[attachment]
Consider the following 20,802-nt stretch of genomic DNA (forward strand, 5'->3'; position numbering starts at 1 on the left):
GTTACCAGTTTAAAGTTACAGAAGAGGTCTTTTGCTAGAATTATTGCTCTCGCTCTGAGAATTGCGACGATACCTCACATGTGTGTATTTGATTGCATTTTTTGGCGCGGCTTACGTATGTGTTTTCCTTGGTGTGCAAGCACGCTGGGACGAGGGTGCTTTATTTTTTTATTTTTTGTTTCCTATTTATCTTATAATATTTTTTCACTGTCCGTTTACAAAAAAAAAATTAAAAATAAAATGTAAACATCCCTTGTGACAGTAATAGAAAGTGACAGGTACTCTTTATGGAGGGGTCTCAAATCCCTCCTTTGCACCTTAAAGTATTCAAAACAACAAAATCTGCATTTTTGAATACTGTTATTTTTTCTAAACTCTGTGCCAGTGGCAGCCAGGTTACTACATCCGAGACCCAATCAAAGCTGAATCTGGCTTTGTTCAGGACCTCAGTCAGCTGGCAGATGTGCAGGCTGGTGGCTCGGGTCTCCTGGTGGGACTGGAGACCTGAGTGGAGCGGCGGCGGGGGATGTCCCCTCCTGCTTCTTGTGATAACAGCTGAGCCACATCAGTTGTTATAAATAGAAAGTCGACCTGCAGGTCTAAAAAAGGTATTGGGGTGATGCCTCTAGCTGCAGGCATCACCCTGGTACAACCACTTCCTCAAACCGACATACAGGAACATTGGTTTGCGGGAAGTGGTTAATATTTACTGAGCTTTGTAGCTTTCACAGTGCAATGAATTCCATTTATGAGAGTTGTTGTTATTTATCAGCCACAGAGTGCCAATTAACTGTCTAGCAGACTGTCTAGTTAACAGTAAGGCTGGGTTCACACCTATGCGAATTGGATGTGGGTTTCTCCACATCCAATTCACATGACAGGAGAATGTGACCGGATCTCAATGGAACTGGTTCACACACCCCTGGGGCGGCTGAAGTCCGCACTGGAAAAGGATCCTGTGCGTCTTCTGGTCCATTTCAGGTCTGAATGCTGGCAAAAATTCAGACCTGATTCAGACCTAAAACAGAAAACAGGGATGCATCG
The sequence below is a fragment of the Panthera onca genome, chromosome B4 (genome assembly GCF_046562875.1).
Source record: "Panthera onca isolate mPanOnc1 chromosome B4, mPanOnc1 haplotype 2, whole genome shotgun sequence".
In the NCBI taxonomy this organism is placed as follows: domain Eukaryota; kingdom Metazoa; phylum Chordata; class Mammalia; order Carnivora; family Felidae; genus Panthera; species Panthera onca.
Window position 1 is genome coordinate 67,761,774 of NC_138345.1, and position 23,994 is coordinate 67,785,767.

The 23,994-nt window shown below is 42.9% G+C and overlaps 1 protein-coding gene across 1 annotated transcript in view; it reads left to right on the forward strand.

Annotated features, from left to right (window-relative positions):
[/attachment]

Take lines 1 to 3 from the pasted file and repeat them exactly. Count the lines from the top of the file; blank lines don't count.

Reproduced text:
Consider the following 20,802-nt stretch of genomic DNA (forward strand, 5'->3'; position numbering starts at 1 on the left):
GTTACCAGTTTAAAGTTACAGAAGAGGTCTTTTGCTAGAATTATTGCTCTCGCTCTGAGAATTGCGACGATACCTCACATGTGTGTATTTGATTGCATTTTTTGGCGCGGCTTACGTATGTGTTTTCCTTGGTGTGCAAGCACGCTGGGACGAGGGTGCTTTATTTTTTTATTTTTTGTTTCCTATTTATCTTATAATATTTTTTCACTGTCCGTTTACAAAAAAAAAATTAAAAATAAAATGTAAACATCCCTTGTGACAGTAATAGAAAGTGACAGGTACTCTTTATGGAGGGGTCTCAAATCCCTCCTTTGCACCTTAAAGTATTCAAAACAACAAAATCTGCATTTTTGAATACTGTTATTTTTTCTAAACTCTGTGCCAGTGGCAGCCAGGTTACTACATCCGAGACCCAATCAAAGCTGAATCTGGCTTTGTTCAGGACCTCAGTCAGCTGGCAGATGTGCAGGCTGGTGGCTCGGGTCTCCTGGTGGGACTGGAGACCTGAGTGGAGCGGCGGCGGGGGATGTCCCCTCCTGCTTCTTGTGATAACAGCTGAGCCACATCAGTTGTTATAAATAGAAAGTCGACCTGCAGGTCTAAAAAAGGTATTGGGGTGATGCCTCTAGCTGCAGGCATCACCCTGGTACAACCACTTCCTCAAACCGACATACAGGAACATTGGTTTGCGGGAAGTGGTTAATATTTACTGAGCTTTGTAGCTTTCACAGTGCAATGAATTCCATTTATGAGAGTTGTTGTTATTTATCAGCCACAGAGTGCCAATTAACTGTCTAGCAGACTGTCTAGTTAACAGTAAGGCTGGGTTCACACCTATGCGAATTGGATGTGGGTTTCTCCACATCCAATTCACATGACAGGAGAATGTGACCGGATCTCAATGGAACTGGTTCACACACCCCTGGGGCGGCTGAAGTCCGCACTGGAAAAGGATCCTGTGCGTCTTCTGGTCCATTTCAGGTCTGAATGCTGGCAAAAATTCAGACCTGATTCAGACCTAAAACAGAAAACAGGGATGCATCG
The sequence below is a fragment of the Panthera onca genome, chromosome B4 (genome assembly GCF_046562875.1).